Representatives of the international coalition No Patents on Seeds! from France, Germany and Spain have filed an opposition against a European patent held by Monsanto on conventionally bred tomatoes (EP1812575). The patent claims tomatoes with a natural resistance to a fungal disease called botrytis. The original tomatoes used for this patent came from the international gene bank in Gatersleben, Germany. It was already known that these plants had the desired resistance and they were simply crossed with other tomato plants. Monsanto then produced a cleverly worded patent in order to create the impression that genetic engineering had been used to produce the tomatoes and to make it look ‘inventive’.
“Because crossing tomatoes is not patentable, Monsanto deliberately rephrased the patent during the period of examination to make it appear as if genetic engineering was involved. However, careful reading of the patent shows that this is simply fraudulent. These tomatoes were not produced by transferring isolated DNA. The European Patent Office should have picked up on this,” says Christoph Then for No Patents on Seeds!. “This patent shows just how easy it is for companies like Monsanto to avoid existing prohibitions in patent law.”
According to patent law, “essentially biological processes for the production of plants and animals” are excluded from patentability. On the other hand, the European Patent Office routinely grants patents on genetically engineered plants. Monsanto already holds several hundred of these controversial patents. However, in this case, the tomatoes were derived from normal crossing, as described in the patent. Furthermore, it is very unlikely that such tomatoes can be created by genetic engineering because resistance to botrytis seems to be based on the combinatorial effects of several genes within the genome of the tomatoes. The relevant gene sequences are not known in detail. Thus, a desired gene combination can be achieved by crossing whole genomes, but not by transferring single isolated DNA sequences.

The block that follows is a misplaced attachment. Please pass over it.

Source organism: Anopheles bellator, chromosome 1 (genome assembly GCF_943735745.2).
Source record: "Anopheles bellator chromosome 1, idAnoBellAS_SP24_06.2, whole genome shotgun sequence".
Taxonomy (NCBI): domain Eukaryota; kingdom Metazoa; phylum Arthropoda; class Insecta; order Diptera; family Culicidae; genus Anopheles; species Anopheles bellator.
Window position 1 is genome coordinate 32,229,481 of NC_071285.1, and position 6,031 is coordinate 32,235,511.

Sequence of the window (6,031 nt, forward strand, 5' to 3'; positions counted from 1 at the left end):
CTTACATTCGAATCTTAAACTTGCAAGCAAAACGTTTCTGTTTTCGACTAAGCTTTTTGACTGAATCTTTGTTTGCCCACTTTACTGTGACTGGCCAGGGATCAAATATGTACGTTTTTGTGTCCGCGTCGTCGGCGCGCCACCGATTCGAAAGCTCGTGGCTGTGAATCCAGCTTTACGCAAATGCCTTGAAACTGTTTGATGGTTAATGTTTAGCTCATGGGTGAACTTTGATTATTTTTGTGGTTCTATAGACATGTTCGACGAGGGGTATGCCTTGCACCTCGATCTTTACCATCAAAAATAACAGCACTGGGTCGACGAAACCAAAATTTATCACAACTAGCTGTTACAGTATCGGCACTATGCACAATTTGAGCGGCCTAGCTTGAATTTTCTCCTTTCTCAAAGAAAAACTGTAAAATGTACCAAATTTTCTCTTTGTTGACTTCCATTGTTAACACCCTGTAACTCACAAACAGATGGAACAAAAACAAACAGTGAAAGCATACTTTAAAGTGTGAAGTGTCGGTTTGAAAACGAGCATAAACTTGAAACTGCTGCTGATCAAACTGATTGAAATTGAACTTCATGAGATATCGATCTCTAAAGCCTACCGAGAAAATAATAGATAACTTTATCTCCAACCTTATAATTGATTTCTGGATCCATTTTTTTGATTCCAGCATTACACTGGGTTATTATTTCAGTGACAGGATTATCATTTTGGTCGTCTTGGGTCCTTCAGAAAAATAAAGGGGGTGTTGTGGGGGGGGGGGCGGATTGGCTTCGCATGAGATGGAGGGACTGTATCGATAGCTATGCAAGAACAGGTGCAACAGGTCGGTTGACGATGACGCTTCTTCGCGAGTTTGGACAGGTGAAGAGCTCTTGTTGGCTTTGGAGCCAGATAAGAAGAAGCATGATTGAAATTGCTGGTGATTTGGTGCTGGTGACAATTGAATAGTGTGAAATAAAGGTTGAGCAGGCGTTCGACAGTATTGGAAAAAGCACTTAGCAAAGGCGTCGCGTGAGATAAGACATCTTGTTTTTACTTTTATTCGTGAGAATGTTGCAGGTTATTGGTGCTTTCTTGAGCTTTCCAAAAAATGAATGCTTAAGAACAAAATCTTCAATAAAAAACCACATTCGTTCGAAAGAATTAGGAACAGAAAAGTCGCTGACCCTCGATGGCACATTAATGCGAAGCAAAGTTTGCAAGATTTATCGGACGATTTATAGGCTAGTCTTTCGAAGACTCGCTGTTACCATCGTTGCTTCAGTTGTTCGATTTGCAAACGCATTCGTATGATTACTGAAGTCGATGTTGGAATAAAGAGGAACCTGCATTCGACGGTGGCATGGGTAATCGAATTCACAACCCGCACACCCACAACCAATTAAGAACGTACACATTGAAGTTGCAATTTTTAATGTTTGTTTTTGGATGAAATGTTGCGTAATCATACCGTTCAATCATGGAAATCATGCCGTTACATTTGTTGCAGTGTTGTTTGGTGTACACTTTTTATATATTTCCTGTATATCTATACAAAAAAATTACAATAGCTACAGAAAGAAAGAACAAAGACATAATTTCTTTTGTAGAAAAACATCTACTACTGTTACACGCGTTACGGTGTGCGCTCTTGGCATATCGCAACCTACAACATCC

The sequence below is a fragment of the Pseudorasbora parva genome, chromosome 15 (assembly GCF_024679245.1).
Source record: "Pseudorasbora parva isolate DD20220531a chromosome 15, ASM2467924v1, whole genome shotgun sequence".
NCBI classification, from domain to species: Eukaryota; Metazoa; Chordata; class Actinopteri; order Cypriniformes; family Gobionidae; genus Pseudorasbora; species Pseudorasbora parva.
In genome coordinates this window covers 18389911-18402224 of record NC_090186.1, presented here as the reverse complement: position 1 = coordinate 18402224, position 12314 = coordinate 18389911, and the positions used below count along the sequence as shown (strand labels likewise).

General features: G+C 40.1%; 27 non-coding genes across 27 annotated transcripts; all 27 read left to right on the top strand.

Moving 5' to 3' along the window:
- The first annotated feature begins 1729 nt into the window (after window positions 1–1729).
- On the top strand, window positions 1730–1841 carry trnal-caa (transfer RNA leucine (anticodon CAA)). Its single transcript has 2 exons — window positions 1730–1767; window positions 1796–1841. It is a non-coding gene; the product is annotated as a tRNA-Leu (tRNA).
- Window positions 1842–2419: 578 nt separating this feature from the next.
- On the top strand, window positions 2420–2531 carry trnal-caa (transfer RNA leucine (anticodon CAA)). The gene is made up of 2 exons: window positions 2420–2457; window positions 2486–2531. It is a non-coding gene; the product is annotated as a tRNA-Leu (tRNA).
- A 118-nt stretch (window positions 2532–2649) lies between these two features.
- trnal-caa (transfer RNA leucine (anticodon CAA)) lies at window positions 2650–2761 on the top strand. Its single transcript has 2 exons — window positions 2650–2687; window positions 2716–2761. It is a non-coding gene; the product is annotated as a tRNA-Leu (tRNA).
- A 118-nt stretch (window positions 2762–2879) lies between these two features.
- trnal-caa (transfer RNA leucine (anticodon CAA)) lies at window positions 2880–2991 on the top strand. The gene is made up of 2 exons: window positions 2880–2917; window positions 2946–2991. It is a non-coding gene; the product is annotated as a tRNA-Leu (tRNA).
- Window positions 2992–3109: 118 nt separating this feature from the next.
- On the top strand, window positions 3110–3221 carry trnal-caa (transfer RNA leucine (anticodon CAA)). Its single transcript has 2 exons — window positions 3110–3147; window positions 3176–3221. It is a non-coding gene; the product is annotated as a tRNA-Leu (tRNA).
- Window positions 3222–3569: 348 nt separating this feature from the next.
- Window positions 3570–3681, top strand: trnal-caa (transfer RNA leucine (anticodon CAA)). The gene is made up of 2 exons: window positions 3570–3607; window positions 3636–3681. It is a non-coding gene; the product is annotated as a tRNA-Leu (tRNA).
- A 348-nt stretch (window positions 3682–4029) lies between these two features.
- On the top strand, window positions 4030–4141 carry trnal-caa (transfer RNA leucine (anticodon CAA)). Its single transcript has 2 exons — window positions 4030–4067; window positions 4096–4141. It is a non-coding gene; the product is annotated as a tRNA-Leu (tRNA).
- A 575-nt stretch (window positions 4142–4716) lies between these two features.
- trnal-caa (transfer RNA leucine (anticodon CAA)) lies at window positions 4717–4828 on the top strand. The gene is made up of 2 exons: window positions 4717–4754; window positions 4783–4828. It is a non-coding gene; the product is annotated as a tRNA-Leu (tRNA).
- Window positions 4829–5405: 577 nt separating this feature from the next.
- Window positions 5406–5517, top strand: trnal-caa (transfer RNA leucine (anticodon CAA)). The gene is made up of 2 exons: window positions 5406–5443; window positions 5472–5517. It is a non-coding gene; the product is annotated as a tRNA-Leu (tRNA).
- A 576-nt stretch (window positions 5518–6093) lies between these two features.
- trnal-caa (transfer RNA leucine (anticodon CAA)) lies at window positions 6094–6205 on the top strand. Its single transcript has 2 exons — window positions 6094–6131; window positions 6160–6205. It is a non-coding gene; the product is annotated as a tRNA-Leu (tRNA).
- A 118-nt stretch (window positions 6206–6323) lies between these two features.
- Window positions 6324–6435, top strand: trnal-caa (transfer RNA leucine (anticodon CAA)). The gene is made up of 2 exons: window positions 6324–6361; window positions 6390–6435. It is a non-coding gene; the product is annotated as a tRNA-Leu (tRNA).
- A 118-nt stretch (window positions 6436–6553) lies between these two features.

The opponents have also accused Monsanto of biopiracy: The original tomatoes came from an international gene bank in Germany that is supposed to safeguard the seeds for the common good in further plant breeding to ensure world food security. “Taking seeds from international gene banks for filing patents on genetic resources and their native traits is nothing less than theft, biopiracy and abuse of patent law”, says Francois Meienberg for Berne Declaration. “Patents on genetic resources stored in international seed banks have huge implications for availability to farmers and other breeders and can substantially hamper or even block access to plants needed for further breeding.”
The international coalition of No Patents on Seeds! is organising the opposition. Part of the coalition are Bionext (Netherlands), The Berne Declaration (Switzerland), GeneWatch (UK), Greenpeace, Misereor (Germany), Development Fund (Norway), No Patents on Life (Germany), Red de Semillas (Spain), Rete Semi Rurali (Italy), Reseau Semences Paysannes (France) and Swissaid (Switzerland). The organisations behind the No Patents on Seeds! coalition are concerned that such patents will foster further market concentration, making farmers and other stakeholders of the food supply chain more and more dependent on just a few big international companies and ultimately reduce consumer choice. No Patents on Seeds! is calling for a revision of European Patent Law to exclude breeding material, plants and animals and food derived thereof from patentability. The coalition is supported by several hundred other organisations.